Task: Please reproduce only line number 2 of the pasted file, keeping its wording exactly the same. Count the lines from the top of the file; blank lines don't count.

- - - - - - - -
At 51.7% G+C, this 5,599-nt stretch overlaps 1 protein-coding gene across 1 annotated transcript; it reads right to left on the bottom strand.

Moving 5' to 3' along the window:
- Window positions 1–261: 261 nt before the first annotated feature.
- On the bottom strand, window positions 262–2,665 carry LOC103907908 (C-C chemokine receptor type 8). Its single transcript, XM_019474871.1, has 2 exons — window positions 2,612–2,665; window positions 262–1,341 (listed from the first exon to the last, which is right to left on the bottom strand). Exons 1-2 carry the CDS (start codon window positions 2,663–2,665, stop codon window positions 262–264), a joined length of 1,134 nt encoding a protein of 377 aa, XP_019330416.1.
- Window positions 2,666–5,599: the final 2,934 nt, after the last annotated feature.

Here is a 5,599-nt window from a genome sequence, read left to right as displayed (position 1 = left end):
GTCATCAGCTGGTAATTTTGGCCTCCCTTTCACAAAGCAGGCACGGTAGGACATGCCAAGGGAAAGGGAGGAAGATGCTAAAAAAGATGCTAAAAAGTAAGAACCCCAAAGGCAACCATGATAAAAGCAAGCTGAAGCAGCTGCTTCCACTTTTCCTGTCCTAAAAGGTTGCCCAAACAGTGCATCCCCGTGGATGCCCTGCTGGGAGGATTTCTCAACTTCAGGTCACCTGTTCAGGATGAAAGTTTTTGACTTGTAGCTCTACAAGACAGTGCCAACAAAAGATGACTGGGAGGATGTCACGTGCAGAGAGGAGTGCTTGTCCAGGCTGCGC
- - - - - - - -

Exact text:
Moving 5' to 3' along the window: